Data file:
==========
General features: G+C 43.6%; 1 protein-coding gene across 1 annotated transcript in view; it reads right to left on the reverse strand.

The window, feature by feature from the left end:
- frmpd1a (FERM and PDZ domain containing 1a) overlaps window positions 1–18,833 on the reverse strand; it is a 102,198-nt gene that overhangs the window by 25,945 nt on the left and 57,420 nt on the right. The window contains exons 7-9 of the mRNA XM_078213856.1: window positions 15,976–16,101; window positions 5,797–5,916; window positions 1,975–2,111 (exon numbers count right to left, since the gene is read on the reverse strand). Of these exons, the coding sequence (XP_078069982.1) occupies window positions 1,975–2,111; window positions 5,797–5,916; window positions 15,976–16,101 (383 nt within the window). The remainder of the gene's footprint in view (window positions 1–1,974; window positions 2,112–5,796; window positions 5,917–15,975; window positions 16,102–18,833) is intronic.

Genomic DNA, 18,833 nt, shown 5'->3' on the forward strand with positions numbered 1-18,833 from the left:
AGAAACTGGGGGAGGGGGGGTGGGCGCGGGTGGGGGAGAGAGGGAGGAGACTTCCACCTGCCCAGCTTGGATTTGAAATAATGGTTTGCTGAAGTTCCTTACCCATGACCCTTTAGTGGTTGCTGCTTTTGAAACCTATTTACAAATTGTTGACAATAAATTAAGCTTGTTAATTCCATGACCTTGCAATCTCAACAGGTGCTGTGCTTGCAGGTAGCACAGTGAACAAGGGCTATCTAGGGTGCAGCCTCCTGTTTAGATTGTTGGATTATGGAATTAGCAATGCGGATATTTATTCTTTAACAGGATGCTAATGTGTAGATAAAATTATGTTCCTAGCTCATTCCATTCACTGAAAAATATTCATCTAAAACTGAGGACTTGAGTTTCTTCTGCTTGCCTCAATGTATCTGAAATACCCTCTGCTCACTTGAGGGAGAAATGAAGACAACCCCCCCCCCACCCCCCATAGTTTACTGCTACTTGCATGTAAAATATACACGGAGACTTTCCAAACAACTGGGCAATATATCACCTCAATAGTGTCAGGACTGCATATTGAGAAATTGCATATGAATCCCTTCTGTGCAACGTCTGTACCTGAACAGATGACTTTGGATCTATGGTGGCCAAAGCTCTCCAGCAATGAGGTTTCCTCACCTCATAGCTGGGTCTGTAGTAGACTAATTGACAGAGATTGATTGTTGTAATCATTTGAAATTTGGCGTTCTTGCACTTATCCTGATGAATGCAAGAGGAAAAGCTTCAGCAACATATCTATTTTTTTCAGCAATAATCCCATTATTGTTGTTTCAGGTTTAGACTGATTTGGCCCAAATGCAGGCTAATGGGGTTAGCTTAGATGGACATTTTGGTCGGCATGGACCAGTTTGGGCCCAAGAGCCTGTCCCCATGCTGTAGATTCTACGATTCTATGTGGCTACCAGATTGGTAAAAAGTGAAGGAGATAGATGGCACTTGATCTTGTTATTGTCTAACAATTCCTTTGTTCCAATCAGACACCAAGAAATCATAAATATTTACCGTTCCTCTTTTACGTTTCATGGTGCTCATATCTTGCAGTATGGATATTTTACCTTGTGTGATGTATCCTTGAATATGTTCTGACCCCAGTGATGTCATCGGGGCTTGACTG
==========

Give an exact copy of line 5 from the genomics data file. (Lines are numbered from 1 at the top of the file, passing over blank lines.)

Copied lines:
AGAAACTGGGGGAGGGGGGGTGGGCGCGGGTGGGGGAGAGAGGGAGGAGACTTCCACCTGCCCAGCTTGGATTTGAAATAATGGTTTGCTGAAGTTCCTTACCCATGACCCTTTAGTGGTTGCTGCTTTTGAAACCTATTTACAAATTGTTGACAATAAATTAAGCTTGTTAATTCCATGACCTTGCAATCTCAACAGGTGCTGTGCTTGCAGGTAGCACAGTGAACAAGGGCTATCTAGGGTGCAGCCTCCTGTTTAGATTGTTGGATTATGGAATTAGCAATGCGGATATTTATTCTTTAACAGGATGCTAATGTGTAGATAAAATTATGTTCCTAGCTCATTCCATTCACTGAAAAATATTCATCTAAAACTGAGGACTTGAGTTTCTTCTGCTTGCCTCAATGTATCTGAAATACCCTCTGCTCACTTGAGGGAGAAATGAAGACAACCCCCCCCCCACCCCCCATAGTTTACTGCTACTTGCATGTAAAATATACACGGAGACTTTCCAAACAACTGGGCAATATATCACCTCAATAGTGTCAGGACTGCATATTGAGAAATTGCATATGAATCCCTTCTGTGCAACGTCTGTACCTGAACAGATGACTTTGGATCTATGGTGGCCAAAGCTCTCCAGCAATGAGGTTTCCTCACCTCATAGCTGGGTCTGTAGTAGACTAATTGACAGAGATTGATTGTTGTAATCATTTGAAATTTGGCGTTCTTGCACTTATCCTGATGAATGCAAGAGGAAAAGCTTCAGCAACATATCTATTTTTTTCAGCAATAATCCCATTATTGTTGTTTCAGGTTTAGACTGATTTGGCCCAAATGCAGGCTAATGGGGTTAGCTTAGATGGACATTTTGGTCGGCATGGACCAGTTTGGGCCCAAGAGCCTGTCCCCATGCTGTAGATTCTACGATTCTATGTGGCTACCAGATTGGTAAAAAGTGAAGGAGATAGATGGCACTTGATCTTGTTATTGTCTAACAATTCCTTTGTTCCAATCAGACACCAAGAAATCATAAATATTTACCGTTCCTCTTTTACGTTTCATGGTGCTCATATCTTGCAGTATGGATATTTTACCTTGTGTGATGTATCCTTGAATATGTTCTGACCCCAGTGATGTCATCGGGGCTTGACTG